I gave myself 48 hours to digest Indy's masterful playoff performance against the Chiefs just to make sure I wasn't dreaming the whole thing up. The way the game was won seemed so surreal, so shocking that it was hard for it even to register with me. Put simply, I have never seen a Colts defense dominate another team quite like that.
Hell, I've never seen ANY defense dominate another team like that. Not New England, the '85 Bears, or Tony's Bucs in the 1990s had ever done to another team what the Colts did to the Chiefs. Kansas City was without a first down until about 2 minutes left in the 3rd quarter! Please take a moment to let that sink in. It took me 48 hours. When have you ever, EVER seen a defense do something even close to that in a regular season game, let alone a playoff game? What the Colts did Saturday had not been in done ever in the modern NFL. You have to go back to 1960, when friggin' Dwight Eisenhower was president, to when another team held an opponent to no first downs for 3 quarters of play.
The performance of this defense was one for the ages, and I believe it took everyone (including Dungy) by surprise. Despite this surprise, Coach Dungy deserves a lot of credit for this win. Dungy gets bashed often for not making "playoff adjustments." This is an unfair and uninformed criticism, and Saturday proved just how silly such criticisms are. Here's the recap:
Dungy closed practice all week leading up to the game because he did not want to show his hand to the Chiefs and Herm Edwards, and for good reason. The Colts switched from a base Cover 2 defense to a base Cover 3 defense. What this means is rather than keeping their safeties two deep in a zone, the strong safety (Bob Sanders) rotated down near the line of scrimmage pre-snap and helped against the run. Employing this defense essentially meant the Colts had zero respect for KC's passing game and their WRs, and for good reason. Kansas City's receivers caught zero passes on Saturday. With Sanders down in the box, Larry Johnson was controlled. This strategy, essentially, destroyed Kansas City's game plan, which was the same game plan employed by the Titans, Jaguars, Texans, and Dolphins the last four weeks of the season. Without a strong rushing attack to control the game, the Chiefs were left helpless. Before they knew it, the score was 16-0 in the third quarter and they didn't have a first down. The images below (from a great site called CoachYourKids.com) illustrate this:
Cover 3 defense as they line up. Bob Sanders is the SS. Cover 3 defense right before the snap. The SS walks down to the line of scrimmage.
The Chiefs were able to score eventually because they have one of the best TEs in football: Tony Gonzalez. However, the Colts responded by scoring on a TD pass from Peyton Manning to Reggie Wayne. This made the score 23-8. When that happened, the Chiefs had to abandon the run and throw every down. Doing this is like throwing blood into a pool of frenzied sharks. When the Chiefs abandoned the run, the Colts switched back into a base Cover 2 defense and turned lose their pass rush. Game. Set. Match.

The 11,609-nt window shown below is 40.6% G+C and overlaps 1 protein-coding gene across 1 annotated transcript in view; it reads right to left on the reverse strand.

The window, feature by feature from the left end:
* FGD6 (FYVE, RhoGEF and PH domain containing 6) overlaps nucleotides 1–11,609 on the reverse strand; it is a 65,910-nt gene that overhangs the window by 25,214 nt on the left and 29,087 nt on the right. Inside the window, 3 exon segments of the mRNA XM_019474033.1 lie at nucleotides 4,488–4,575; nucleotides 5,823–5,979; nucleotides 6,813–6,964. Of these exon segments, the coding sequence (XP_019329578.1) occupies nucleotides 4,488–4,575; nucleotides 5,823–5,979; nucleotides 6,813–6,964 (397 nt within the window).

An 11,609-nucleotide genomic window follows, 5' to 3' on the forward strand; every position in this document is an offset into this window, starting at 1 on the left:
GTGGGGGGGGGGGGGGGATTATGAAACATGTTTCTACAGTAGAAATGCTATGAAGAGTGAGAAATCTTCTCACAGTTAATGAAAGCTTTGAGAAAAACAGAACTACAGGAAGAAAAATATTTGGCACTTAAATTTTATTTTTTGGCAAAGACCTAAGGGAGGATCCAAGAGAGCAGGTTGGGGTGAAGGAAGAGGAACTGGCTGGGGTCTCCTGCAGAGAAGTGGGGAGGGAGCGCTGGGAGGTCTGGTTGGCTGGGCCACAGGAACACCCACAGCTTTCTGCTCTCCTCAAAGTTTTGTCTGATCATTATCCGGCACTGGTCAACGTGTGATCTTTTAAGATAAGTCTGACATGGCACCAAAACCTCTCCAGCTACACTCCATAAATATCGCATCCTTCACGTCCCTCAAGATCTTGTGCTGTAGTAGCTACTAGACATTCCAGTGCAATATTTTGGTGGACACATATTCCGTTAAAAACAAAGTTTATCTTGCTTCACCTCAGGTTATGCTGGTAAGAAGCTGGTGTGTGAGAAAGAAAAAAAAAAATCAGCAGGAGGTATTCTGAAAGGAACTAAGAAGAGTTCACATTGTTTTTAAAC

- None of this fancy defensive scheming crap works without the defensive line playing well, and did they ever! Booger McFarland was a man possessed. This is exactly why the Colts traded for him. He wrecked the interior of the Chiefs defensive line, and allowed his linebackers to roam and tackle. Both Dwight Freeney and Robert Mathis have their helmets permanently tattooed onto Trent Green's face. Unlike previous games, Freeney and Mathis shot down the defensive line, not straight to the QB. This clogged Kansas City's running game.
- I don't care if he's healthy or not, Bob Sanders plays. If he knee hurts or swells, I don't care. He plays. If his knee is busted and broken, saw it off and replace it with a peg leg. Bob. Sanders. Must. Always. Play. No doubt about it, this is a different defense when he is in the game. The players feed of his energy, toughness, and insane ability to create violent collisions. When people call certain players "difference makers," they often have no idea what the term means. A "difference maker" is a player that can make a bad defense great just by being on the field. Sanders is a difference maker, and he was lights out against the Chiefs.
- Joseph Addai was the best rookie RB drafted in 2006. I know folks are all over Maurice Jones-Drew and Reggie Bush. Jones-Drew is home picking his toes in January, and Bush isn't even a starter. Addai is. Unlike Edgerrin James, Addai actually did something for the Colts in the playoffs: 122 yards and a TD, averaging 5 a carry. Heck, Dominic Rhodes kicked ass running the ball as well. The Colts ran for 188 total yards on the Chiefs, controlling the clock and the tempo (which is exactly what the Chiefs wanted to do). Oh, and I like Jones-Drew. He's a helluva back. It's just Addai is better.